Hallelujah! The Two-Block Bike Lane Celebration!

I have a problem with celebrating menial things. I didn’t want to graduate from pre-school and I don’t want praise for doing things that should just be done.

North Mankato though, a bit of a different story.

NORTH MANKATO — The city’s first dedicated bicycle lane has opened, and will be the site of a ribbon cutting Thursday.

The Sherman Street lane, which runs for the two blocks between Belgrade Avenue and the North Star Bridge, is hoped to serve as a model to expand safe biking options in North Mankato and Mankato.

The ribbon cutting will be 1 p.m. at the southeast corner of Sherman Street and Belgrade Avenue.

-Mankato Free Press

Before I go any further I want to make it evidently clear that I am very, very happy we have a bike lane and I am glad the city decided to put it in. 

So, here we are, we’ve got our first big boy bike lane, dedicated and all (not protected though). In the image below, you can see the extent of the bike lane. The yellow is what the city put in, the blue is where the dedicated path, that was built with the bridge, starts. It eventually connects to the Red Jacket Trail which runs through the middle of West Mankato and is a great access point for downtown.

Sherman-bike-lane

As I said earlier though, I have a problem with celebrating mediocrity. The city is planning on holding (by the time this is read, it’s probably already over) a ribbon-cutting ceremony for a two-block bike lane.

Now, I have no problem with celebrating accomplishments, new additions to the city, or good investments, but this isn’t any of those things. In my opinion, this is marginalizing an important piece of infrastructure moving forward.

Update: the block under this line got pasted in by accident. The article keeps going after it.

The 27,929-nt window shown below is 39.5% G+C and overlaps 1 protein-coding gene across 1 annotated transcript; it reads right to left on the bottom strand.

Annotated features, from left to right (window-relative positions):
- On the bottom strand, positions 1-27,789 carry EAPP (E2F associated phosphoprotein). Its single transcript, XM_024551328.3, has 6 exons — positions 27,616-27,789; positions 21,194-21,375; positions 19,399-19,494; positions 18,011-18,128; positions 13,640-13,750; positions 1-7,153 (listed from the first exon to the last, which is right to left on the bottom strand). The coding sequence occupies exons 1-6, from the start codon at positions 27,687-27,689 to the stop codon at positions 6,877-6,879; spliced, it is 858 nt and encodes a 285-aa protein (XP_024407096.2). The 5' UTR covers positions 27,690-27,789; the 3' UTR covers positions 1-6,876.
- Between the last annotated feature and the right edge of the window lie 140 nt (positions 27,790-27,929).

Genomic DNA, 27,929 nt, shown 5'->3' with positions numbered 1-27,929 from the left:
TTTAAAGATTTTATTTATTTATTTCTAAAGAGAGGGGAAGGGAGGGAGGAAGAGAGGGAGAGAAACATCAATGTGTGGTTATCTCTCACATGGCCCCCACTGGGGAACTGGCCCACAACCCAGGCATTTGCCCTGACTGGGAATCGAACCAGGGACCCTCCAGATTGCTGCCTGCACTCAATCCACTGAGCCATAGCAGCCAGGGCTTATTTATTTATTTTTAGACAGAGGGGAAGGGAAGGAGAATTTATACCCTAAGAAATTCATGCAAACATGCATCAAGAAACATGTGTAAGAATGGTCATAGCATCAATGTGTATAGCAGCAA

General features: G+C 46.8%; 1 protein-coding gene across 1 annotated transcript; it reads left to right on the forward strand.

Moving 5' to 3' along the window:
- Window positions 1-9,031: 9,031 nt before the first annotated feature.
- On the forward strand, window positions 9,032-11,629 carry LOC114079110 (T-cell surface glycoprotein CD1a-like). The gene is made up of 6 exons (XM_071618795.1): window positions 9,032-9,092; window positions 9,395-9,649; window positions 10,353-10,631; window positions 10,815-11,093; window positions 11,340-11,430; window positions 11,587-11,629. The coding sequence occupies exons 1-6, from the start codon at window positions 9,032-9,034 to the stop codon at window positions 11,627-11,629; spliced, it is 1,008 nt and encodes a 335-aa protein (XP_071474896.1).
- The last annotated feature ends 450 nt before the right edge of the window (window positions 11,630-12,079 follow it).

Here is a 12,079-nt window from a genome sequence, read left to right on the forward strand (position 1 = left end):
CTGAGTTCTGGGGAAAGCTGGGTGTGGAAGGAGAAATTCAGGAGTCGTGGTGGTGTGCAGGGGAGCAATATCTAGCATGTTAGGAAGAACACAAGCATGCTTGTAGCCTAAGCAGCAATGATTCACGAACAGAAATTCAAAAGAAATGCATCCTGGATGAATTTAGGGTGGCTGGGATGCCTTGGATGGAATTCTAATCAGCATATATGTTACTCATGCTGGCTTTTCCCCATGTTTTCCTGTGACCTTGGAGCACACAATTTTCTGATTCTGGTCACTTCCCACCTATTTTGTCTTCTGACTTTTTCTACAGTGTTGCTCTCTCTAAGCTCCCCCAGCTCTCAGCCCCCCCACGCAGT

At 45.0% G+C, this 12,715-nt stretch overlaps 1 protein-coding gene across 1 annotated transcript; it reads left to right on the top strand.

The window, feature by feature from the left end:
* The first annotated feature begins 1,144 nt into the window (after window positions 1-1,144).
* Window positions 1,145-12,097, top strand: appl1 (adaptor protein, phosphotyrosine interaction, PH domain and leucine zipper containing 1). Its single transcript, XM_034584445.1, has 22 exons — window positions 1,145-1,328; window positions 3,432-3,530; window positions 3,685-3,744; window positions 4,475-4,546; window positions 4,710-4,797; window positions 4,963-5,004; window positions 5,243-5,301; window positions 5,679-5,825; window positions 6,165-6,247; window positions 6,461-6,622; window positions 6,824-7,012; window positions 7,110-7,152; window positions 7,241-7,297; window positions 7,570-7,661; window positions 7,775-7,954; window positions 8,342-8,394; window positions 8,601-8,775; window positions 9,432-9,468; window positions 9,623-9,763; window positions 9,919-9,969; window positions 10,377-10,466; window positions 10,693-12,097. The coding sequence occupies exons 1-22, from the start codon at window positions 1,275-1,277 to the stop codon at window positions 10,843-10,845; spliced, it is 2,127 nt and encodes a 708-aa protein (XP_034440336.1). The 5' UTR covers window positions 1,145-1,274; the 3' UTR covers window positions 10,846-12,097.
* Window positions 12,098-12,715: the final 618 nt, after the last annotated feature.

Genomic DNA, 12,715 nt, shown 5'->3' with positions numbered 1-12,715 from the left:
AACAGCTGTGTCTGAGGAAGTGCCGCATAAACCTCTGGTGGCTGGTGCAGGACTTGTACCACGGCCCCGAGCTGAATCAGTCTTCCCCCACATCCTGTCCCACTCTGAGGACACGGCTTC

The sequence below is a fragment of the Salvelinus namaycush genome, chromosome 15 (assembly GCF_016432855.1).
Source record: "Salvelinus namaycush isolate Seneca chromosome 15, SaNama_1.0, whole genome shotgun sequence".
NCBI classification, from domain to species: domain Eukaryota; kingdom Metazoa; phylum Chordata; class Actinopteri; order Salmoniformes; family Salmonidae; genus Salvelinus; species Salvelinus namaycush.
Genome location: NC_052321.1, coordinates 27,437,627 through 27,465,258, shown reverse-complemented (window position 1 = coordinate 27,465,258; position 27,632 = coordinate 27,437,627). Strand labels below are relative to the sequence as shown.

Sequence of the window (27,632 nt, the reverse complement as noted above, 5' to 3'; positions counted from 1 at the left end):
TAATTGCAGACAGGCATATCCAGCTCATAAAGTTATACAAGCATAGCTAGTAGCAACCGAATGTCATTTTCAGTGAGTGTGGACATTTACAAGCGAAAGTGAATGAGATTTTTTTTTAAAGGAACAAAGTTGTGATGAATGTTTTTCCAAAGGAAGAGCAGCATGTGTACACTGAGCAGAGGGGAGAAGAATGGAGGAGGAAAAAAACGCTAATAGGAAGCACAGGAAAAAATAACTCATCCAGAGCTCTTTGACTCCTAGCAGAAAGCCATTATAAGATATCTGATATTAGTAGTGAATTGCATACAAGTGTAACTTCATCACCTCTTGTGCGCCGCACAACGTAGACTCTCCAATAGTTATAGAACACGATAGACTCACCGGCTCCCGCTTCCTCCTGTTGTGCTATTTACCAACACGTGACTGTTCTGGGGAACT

In the Mankato area we actually have a pretty decent sized biking community, but officials response to integrate it as an effective means of transportation have been lacking. My first article on streets.mn was about the irony of having a bike for a logo, but having no dedicated bike lanes in the city. Quick aside on that, turns out there are some up by MSU, but are just lines on the side of the road with no markings except for a tiny sign on the boulevard that says “bike lane.” Mankato and North Mankato are both bike friendly cities according to the LAB mainly because of all the recreational paths and trails.

We have the support for biking, so shouldn’t we be celebrating a bike lane?
Yes. We should, but not “celebrating” it so much as just using it.

Here’s the problem: When we build a new road out to a subdivision, there’s no ribbon-cutting ceremony, there’s no pomp, there’s no nothing. We just view a new road as “business as usual” and be about our day. Why is that? Because we’re so ingrained in the idea that roads = normal that we’re most of the population doesn’t need or care to know about them.

So, why isn’t it the same when it comes to bike lanes? We know the importance of dedicated bike lanes, we know they are effective and good as a means of transportation, so why are we celebrating it? We need to be looking at adding bike lanes as business as usual. It doesn’t need to be special treatment, it needs to be normal.